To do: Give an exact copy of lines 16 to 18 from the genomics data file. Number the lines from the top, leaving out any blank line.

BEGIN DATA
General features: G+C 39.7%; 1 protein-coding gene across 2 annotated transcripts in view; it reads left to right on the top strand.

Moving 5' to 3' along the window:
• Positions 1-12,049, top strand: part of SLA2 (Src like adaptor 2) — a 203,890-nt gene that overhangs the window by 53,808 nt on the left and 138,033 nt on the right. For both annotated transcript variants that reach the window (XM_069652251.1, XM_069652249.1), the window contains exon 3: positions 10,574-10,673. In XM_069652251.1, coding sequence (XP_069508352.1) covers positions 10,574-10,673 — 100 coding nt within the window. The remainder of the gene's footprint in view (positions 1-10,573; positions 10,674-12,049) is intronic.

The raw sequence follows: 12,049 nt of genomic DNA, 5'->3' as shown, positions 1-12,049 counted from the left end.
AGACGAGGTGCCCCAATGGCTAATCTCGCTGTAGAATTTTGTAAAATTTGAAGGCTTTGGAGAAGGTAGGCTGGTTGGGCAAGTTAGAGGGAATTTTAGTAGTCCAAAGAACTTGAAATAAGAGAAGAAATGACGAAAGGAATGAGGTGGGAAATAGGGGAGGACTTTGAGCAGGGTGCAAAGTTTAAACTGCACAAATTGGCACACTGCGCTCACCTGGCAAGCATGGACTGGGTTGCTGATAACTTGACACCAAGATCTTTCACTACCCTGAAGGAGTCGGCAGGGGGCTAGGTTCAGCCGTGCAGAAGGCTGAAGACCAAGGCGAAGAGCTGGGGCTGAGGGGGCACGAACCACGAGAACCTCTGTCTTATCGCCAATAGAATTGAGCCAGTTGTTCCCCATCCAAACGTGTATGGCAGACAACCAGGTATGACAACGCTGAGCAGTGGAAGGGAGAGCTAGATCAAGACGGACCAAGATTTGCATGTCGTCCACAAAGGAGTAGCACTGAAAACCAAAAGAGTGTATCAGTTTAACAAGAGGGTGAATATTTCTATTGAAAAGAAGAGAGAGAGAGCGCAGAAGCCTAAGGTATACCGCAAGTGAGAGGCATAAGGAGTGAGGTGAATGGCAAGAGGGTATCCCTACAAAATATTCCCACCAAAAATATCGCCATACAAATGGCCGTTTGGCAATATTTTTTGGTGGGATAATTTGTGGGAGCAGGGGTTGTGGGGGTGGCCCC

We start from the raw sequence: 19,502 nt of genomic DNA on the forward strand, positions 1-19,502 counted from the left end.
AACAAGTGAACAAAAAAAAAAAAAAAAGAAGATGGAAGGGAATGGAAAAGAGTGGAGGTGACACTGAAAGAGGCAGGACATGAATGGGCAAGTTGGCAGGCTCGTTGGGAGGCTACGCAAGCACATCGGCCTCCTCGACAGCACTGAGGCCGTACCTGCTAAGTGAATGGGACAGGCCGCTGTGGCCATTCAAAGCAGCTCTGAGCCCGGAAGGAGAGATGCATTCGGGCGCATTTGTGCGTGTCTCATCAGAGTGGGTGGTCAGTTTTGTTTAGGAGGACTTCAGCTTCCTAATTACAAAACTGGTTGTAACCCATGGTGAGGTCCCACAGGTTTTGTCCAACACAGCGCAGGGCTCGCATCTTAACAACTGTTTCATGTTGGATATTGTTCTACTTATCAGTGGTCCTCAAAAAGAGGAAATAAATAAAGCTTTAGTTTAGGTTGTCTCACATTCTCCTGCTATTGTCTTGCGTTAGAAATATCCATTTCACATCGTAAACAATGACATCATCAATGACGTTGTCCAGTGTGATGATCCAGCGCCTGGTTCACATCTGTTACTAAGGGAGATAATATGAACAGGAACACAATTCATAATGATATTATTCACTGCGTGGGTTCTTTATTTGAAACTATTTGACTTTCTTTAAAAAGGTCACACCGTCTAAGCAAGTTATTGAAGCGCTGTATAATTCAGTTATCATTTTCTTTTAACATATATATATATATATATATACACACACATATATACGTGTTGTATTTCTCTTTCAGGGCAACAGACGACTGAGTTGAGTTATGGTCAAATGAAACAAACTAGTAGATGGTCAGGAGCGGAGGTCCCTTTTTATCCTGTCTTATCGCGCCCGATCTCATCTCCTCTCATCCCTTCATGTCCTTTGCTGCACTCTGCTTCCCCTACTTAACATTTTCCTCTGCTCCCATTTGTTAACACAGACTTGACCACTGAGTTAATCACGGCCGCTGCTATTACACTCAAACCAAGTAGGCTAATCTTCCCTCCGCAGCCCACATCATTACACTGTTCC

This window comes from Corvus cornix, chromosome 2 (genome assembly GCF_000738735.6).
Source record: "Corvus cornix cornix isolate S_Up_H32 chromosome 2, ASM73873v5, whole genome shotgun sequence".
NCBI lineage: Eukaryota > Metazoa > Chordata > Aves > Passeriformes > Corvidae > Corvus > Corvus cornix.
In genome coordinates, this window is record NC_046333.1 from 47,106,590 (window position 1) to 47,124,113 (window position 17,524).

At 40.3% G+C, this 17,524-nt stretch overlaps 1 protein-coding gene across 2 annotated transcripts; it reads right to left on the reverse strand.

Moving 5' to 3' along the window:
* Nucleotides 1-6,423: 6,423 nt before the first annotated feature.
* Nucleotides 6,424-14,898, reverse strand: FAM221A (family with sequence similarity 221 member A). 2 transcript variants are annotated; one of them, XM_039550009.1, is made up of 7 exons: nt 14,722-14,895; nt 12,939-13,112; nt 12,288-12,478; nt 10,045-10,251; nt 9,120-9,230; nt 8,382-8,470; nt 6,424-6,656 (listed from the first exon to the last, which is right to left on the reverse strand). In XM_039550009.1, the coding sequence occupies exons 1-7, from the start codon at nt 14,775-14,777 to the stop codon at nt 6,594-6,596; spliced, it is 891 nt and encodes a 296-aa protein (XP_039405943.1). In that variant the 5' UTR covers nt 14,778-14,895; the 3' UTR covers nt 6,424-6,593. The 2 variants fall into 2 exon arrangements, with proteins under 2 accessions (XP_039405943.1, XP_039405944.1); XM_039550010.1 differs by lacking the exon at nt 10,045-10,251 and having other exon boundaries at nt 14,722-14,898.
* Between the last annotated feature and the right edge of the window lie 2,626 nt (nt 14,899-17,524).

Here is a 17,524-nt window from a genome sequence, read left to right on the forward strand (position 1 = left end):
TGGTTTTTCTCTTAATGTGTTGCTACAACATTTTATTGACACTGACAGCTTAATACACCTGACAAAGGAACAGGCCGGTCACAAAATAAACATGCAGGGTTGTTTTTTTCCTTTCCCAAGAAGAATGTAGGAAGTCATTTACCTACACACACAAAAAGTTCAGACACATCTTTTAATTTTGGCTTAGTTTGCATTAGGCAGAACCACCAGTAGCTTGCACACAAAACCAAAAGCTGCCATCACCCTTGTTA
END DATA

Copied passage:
* Between the last annotated feature and the right edge of the window lie 2,626 nt (nt 14,899-17,524).

Here is a 17,524-nt window from a genome sequence, read left to right on the forward strand (position 1 = left end):
TGGTTTTTCTCTTAATGTGTTGCTACAACATTTTATTGACACTGACAGCTTAATACACCTGACAAAGGAACAGGCCGGTCACAAAATAAACATGCAGGGTTGTTTTTTTCCTTTCCCAAGAAGAATGTAGGAAGTCATTTACCTACACACACAAAAAGTTCAGACACATCTTTTAATTTTGGCTTAGTTTGCATTAGGCAGAACCACCAGTAGCTTGCACACAAAACCAAAAGCTGCCATCACCCTTGTTA